I live in an outer ’burb of Melbourne not known for its ethnic diversity. But those with a keen eye will find a small shelf of groceries in the supermarkets with strange names like speculaas, stroopwafel and appelmoes.

Occasionally the same language is heard on the shops and on local radio.You might spot a sign in the main street pointing to the Dutch Over 50s Club, and there’s a weekly paper, a folkdance troupe, and a speedskating club.

But times change — the shelf of Dutch groceries is half the size it was. The Over 50s Club now admits other nationalities too.

The younger generations still retain some Dutchness. They form the backbone of the folkdancing club, and several speedskaters have skated for Dutch teams and represented Australia. Gay culture is evolving too, but the older generation remain deeply conservative about maintaining bars, clubs, and festivals.

When I suggested recently on Facebook that winning equality and acceptance would — and should — lead to the end of specifically ‘gay’ anything, I was attacked for peddling ‘assimilationist claptrap’, ‘internalised homophobia’ and chanting ‘a Cyberman mantra’, among other things.

The angriest (and rudest) reactions came, predictably, from what I might loosely call ‘professional homosexuals’ — people like me who work in and around the gay community. People with a vested interest in the status quo. And overwhelmingly from people in their mid-40s and 50s.
Gotta love my fellow Grumpy Old Poofs.

Younger people don’t give a toss. I asked some of them. “Almost no one under 30 gives a shit about gay politics. It’ll all come right soon, you can’t stop it.”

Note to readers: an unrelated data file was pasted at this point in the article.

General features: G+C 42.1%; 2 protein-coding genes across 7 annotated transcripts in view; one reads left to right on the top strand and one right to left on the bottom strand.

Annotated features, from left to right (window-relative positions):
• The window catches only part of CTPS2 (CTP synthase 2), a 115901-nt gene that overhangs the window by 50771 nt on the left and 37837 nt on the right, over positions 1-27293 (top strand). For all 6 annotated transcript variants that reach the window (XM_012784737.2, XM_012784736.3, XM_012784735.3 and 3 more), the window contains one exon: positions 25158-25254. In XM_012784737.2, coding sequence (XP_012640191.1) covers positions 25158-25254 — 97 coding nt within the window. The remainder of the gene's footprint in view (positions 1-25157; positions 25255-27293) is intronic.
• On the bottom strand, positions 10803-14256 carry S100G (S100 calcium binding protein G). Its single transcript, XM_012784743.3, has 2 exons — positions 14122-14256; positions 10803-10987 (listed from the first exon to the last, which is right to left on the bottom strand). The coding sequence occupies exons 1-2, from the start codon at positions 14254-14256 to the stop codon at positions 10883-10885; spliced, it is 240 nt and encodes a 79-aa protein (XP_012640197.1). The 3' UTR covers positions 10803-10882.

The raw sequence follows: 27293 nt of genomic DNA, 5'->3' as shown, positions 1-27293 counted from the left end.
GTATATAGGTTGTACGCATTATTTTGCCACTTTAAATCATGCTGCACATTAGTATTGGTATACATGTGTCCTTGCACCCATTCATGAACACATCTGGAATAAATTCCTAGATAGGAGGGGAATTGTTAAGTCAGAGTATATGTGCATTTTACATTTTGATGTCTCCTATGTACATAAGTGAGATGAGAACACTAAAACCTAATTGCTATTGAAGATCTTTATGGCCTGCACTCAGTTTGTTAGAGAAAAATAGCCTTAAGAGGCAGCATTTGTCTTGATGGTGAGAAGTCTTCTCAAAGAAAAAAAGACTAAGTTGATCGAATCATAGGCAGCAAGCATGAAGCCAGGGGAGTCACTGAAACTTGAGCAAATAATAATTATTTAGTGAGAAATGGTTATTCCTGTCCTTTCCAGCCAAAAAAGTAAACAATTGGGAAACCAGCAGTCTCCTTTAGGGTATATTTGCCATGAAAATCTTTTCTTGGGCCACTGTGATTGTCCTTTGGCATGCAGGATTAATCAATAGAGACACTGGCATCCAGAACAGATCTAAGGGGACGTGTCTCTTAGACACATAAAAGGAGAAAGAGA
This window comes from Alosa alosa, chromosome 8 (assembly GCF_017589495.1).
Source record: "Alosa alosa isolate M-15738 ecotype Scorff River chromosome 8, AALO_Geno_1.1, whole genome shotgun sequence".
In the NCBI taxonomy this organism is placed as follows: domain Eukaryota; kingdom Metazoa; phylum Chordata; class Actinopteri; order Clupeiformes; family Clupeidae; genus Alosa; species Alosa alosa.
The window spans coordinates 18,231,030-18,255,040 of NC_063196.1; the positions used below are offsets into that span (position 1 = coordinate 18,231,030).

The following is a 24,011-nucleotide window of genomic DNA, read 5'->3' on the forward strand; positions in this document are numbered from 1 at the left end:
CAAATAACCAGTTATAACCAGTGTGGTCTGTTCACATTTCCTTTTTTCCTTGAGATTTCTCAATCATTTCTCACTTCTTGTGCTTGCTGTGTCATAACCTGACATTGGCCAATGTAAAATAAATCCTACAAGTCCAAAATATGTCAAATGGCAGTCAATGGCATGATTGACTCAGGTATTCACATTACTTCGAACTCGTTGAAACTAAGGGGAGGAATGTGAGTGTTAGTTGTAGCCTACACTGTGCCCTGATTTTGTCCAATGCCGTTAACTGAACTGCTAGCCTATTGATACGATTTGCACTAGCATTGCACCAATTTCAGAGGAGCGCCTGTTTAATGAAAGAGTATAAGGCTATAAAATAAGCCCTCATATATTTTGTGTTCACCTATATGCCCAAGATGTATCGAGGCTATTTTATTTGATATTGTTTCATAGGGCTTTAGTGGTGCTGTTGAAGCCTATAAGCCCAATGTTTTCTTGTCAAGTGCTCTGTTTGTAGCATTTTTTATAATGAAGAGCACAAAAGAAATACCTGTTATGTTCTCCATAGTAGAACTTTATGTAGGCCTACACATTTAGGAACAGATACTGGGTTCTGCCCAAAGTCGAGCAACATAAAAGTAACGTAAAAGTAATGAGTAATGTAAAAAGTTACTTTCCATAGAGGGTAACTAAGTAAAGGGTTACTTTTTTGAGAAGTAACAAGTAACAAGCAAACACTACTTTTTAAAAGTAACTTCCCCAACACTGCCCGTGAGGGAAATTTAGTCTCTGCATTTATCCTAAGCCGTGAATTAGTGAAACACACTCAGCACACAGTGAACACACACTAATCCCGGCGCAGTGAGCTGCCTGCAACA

“Queer Film is probably still relevant. The rest — pfft, who cares? Maybe Mardi Gras once in a while, for the partying.”

“Most guys my age (28) never go to gay bars — except to pick up. Why would you? They’re not very pleasant places.”

Every time I venture into a gay venue it’s Groundhog Day, with the same people behaving in much the same way as they have since I first ventured out.

And how similar they all are, like branches of a franchise. There are a few basic templates, like McDonalds, with minor variations — you might get beetroot in your bun instead of pickle — but the burger’s the same worldwide. And has been since the 1970s.

I got fed up with hamburgers years ago. I look back on the gay culture I grew up in with fond nostalgia, but find myself increasingly impatient with its unwillingness to grow up and move with the times.

The new generations are shaping something quite different. Something I’m really looking forward to. While still making their distinctive contribution.

Just like the Dutch.

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